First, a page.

call it a leap year. The additional month is known as Adar I, Adar Rishon
(first Adar) or Adar Alef (the Hebrew letter
Alef being the numeral "1" in Hebrew). The extra month is inserted before the
regular month of Adar (known in such years as Adar II, Adar Sheini or Adar
Beit). Note that Adar II is the "real" Adar, the one in which
Purim is celebrated, the one in which
yahrzeits for Adar are observed, the one in
which a 13-year-old born in Adar becomes a Bar
Mitzvah. Adar I is the "extra" Adar.
In the fourth century, Hillel II established a fixed calendar based on
mathematical and astronomical calculations. This calendar, still in use,
standardized the length of months and the addition of months over the course of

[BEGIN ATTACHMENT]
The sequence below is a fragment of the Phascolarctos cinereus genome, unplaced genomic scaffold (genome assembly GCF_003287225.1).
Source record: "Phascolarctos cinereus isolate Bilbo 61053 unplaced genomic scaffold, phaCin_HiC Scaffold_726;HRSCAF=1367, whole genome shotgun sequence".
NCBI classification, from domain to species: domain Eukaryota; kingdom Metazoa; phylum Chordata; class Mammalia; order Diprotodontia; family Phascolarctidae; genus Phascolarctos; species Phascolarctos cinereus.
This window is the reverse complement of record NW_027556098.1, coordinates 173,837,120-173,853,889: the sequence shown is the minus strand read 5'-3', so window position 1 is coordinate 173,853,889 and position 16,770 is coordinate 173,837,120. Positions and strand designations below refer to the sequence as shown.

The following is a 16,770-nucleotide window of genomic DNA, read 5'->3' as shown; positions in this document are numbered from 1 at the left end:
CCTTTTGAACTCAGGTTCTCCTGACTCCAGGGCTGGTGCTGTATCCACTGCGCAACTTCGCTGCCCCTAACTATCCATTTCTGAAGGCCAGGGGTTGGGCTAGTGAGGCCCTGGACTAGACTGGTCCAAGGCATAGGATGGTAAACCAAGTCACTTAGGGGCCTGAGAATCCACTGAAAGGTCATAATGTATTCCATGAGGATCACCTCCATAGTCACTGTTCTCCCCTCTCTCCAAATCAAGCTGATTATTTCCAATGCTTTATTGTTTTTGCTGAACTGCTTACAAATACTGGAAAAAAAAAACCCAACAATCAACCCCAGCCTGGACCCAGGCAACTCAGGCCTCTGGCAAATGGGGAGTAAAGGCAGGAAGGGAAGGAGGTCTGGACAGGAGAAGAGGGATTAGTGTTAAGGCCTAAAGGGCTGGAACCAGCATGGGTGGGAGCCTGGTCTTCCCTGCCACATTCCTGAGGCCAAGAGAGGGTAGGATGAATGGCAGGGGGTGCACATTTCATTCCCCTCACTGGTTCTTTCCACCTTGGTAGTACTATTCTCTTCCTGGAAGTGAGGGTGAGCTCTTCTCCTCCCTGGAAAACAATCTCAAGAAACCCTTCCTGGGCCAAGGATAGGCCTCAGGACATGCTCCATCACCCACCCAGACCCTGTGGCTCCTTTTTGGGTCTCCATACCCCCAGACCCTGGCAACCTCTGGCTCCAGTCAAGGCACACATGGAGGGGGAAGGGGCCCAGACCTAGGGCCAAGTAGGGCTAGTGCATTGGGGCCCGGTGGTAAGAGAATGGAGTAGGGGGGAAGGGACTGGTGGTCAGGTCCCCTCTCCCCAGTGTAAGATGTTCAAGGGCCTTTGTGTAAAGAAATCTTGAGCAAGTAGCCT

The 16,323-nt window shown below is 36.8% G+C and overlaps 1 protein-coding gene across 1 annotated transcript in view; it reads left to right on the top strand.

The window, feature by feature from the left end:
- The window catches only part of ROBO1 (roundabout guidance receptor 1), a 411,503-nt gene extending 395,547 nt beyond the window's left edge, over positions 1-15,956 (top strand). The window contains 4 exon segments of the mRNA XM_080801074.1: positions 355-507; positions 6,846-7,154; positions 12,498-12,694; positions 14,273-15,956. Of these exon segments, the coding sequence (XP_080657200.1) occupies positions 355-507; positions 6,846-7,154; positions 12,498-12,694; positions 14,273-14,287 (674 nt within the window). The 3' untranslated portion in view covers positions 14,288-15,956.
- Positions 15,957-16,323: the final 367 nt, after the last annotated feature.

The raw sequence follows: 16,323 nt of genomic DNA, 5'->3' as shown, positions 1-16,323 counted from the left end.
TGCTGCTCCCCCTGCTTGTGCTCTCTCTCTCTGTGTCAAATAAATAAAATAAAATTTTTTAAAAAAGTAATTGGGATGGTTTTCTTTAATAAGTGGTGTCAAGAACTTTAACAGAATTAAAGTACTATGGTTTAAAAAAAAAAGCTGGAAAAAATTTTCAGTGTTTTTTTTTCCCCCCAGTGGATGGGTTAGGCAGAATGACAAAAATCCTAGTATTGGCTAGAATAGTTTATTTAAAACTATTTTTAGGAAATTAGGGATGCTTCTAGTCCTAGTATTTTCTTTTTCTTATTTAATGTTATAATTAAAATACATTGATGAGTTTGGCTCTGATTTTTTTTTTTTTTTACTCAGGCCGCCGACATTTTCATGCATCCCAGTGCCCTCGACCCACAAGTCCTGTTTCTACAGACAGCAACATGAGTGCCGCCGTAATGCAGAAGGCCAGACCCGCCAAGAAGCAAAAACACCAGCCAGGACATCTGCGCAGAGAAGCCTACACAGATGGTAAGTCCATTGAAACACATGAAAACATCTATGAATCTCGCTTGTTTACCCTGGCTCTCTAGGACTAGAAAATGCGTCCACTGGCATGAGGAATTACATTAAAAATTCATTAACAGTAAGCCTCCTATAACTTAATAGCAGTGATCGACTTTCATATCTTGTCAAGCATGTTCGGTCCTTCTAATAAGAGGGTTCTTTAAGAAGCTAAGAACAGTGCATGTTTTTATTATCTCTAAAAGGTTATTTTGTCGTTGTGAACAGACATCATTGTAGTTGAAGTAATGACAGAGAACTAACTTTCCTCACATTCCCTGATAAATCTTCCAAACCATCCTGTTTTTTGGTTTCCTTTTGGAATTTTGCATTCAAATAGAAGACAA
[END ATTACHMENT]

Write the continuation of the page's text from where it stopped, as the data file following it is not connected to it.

a 19 year cycle, so that the lunar calendar realigns with the solar years. Adar
I is added in the 3rd, 6th, 8th, 11th, 14th, 17th and 19th years of the cycle.
The current cycle began in Jewish year 5758 (the year that began October 2,
1997). If you are musically inclined, you may find it helpful to remember this
pattern of leap years by reference to the major scale: for each whole step
there are two regular years and a leap year; for each half-step there is one
regular year and a leap year. This is easier to understand when you examine the
keyboard illustration below and see how it relates to the leap years above.
In addition, Yom Kippur should not fall
adjacent to Shabbat, because this would cause
difficulties in coordinating the fast with Shabbat, and
Hoshanah Rabbah should not fall on Saturday
because it would interfere with the holiday's observances. A day is added to
the month of Cheshvan or subtracted from the month of Kislev of the previous
year to prevent these things from happening. This process is sometimes referred